Interpretation of Safe Motherhood Policies by Midwives Practitioners in Kenya

Citation:
omoni DG. "Interpretation of Safe Motherhood Policies by Midwives Practitioners in Kenya.". In: Global Maternal Health Conference. New Delhi, India; 2010.

Date Presented:

30 August

Abstract:

Title:
INTERPRETATION OF SAFE MOTHERHOOD POLICIES BY MIDWIVES
PRACTITIONERS IN KENYA·
SabinaWakasiaka 2, Grace Omoni 1.
1. School of Nursing Science, College of Health Sciences, University of Nairobi, Kenya
2. KenyaAIDSVaccine Initiative, Dept. Medical Microbiology, University of Nairobi, Kenya
Correspondence: E-mail: swakasiaka@gmail.com
Presentation: Oral, Power Point, Maternal Health Conference-India, 2010
Abstract
Background: In Africa Health Care Providers form the primary source of information and service
provision. Majority of the health work force are nurses/midwives with diverse training and
experiences. This study focused on knowledge and Safe motherhood policy implementation.
Method: In a period of 12 months, participants were recruited from all the regions in Kenya. To
be eligible for study, participants were required to have a midwife's practicing license and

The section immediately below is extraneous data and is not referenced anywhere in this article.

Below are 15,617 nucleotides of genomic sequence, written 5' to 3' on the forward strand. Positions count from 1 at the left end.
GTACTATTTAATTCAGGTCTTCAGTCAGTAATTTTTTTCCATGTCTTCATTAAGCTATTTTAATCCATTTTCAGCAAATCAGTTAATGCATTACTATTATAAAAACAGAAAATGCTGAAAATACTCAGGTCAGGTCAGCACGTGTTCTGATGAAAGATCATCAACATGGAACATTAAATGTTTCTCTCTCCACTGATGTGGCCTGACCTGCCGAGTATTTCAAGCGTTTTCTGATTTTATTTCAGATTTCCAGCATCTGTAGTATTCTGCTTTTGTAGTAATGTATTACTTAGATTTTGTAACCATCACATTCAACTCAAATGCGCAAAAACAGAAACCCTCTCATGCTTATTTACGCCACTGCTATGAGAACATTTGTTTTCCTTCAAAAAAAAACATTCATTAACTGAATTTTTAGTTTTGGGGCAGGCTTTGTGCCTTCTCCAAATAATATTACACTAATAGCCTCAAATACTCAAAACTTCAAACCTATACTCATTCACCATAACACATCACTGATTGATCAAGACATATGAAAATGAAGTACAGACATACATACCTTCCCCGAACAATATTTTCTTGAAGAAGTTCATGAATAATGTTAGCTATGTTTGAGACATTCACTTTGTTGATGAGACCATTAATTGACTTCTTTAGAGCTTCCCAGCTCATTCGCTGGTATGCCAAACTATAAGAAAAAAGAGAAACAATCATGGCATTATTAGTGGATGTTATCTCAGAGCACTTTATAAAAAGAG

member of National Midwives Association. A standardized tool was used to collect data
regarding social demographics, professional training and practice. Information about uptake of
Antenatal care, reasons for home deliveries and causes of infant mortality were also
documented. Data was then entered and analyzed using Social Science Package for statistical
analysis (SPSS).
Results: A total of 117 nurses participated in the study with a male: female ratio of 1:5. The
mean age was 41 years with a minimum age of 24 and maximum 53 years. Abroad professional
background was observed with a majority being KRCHN (97%}, BScN (2%) and MScN (1%). All
the participants reported having seen the safe motherhood policy document but majority 74%
said they had not read the document. Ninety-two percent had attended to mothers who had
had a home delivery with 80% of the nurses having attended to one mother who had had FGM.
Despite this impressive workload, almost two thirds (63%) had not read the policy on abortion
and post abortal care (63%).
Conclusion: The midwife continues to serve communities with diligence and dedication,
however practitioners neglect policy interpretation. To breach this gap, midwives need
motivation to keep a breast with emerging issues in safe motherhood.

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